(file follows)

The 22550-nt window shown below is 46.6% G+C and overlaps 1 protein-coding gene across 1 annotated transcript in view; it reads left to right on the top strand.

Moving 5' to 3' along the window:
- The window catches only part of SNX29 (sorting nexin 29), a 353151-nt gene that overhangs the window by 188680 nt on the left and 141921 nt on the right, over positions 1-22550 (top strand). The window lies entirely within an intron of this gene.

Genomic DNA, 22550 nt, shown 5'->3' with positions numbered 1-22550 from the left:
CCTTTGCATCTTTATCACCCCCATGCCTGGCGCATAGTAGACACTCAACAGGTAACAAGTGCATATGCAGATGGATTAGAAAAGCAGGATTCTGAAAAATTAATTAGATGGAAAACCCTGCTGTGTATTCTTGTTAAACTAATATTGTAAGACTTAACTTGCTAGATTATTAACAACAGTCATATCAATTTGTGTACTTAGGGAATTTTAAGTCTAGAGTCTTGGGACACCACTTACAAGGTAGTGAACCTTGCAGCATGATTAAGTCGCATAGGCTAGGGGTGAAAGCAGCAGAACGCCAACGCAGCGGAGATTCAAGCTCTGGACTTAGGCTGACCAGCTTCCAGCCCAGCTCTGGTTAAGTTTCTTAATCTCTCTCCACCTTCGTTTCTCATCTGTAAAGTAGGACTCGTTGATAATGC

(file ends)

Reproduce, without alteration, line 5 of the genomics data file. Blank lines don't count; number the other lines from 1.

CCTTTGCATCTTTATCACCCCCATGCCTGGCGCATAGTAGACACTCAACAGGTAACAAGTGCATATGCAGATGGATTAGAAAAGCAGGATTCTGAAAAATTAATTAGATGGAAAACCCTGCTGTGTATTCTTGTTAAACTAATATTGTAAGACTTAACTTGCTAGATTATTAACAACAGTCATATCAATTTGTGTACTTAGGGAATTTTAAGTCTAGAGTCTTGGGACACCACTTACAAGGTAGTGAACCTTGCAGCATGATTAAGTCGCATAGGCTAGGGGTGAAAGCAGCAGAACGCCAACGCAGCGGAGATTCAAGCTCTGGACTTAGGCTGACCAGCTTCCAGCCCAGCTCTGGTTAAGTTTCTTAATCTCTCTCCACCTTCGTTTCTCATCTGTAAAGTAGGACTCGTTGATAATGC